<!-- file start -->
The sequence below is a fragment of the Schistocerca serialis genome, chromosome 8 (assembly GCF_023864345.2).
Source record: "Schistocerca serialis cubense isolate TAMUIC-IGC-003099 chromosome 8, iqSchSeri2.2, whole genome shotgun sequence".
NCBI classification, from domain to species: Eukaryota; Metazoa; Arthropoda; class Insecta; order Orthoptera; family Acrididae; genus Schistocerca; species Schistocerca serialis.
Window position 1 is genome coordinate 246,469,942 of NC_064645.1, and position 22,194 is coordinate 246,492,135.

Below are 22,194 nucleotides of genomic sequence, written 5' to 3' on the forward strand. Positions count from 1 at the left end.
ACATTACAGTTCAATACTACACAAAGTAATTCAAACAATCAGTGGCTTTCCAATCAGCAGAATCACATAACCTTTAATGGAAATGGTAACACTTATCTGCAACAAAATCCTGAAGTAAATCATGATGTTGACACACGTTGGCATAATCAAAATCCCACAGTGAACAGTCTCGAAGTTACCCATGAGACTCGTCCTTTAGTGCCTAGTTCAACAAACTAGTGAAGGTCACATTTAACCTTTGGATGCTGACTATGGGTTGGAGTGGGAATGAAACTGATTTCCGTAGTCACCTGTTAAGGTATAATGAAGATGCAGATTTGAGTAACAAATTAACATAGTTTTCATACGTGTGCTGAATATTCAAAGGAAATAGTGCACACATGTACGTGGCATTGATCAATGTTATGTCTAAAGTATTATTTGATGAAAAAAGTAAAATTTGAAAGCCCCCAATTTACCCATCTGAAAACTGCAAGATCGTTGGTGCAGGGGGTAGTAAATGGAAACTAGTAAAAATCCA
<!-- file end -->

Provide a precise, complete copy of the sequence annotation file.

The sequence below is a fragment of the Schistocerca serialis genome, chromosome 8 (assembly GCF_023864345.2).
Source record: "Schistocerca serialis cubense isolate TAMUIC-IGC-003099 chromosome 8, iqSchSeri2.2, whole genome shotgun sequence".
NCBI classification, from domain to species: Eukaryota; Metazoa; Arthropoda; class Insecta; order Orthoptera; family Acrididae; genus Schistocerca; species Schistocerca serialis.
Window position 1 is genome coordinate 246,469,942 of NC_064645.1, and position 22,194 is coordinate 246,492,135.

Below are 22,194 nucleotides of genomic sequence, written 5' to 3' on the forward strand. Positions count from 1 at the left end.
ACATTACAGTTCAATACTACACAAAGTAATTCAAACAATCAGTGGCTTTCCAATCAGCAGAATCACATAACCTTTAATGGAAATGGTAACACTTATCTGCAACAAAATCCTGAAGTAAATCATGATGTTGACACACGTTGGCATAATCAAAATCCCACAGTGAACAGTCTCGAAGTTACCCATGAGACTCGTCCTTTAGTGCCTAGTTCAACAAACTAGTGAAGGTCACATTTAACCTTTGGATGCTGACTATGGGTTGGAGTGGGAATGAAACTGATTTCCGTAGTCACCTGTTAAGGTATAATGAAGATGCAGATTTGAGTAACAAATTAACATAGTTTTCATACGTGTGCTGAATATTCAAAGGAAATAGTGCACACATGTACGTGGCATTGATCAATGTTATGTCTAAAGTATTATTTGATGAAAAAAGTAAAATTTGAAAGCCCCCAATTTACCCATCTGAAAACTGCAAGATCGTTGGTGCAGGGGGTAGTAAATGGAAACTAGTAAAAATCCA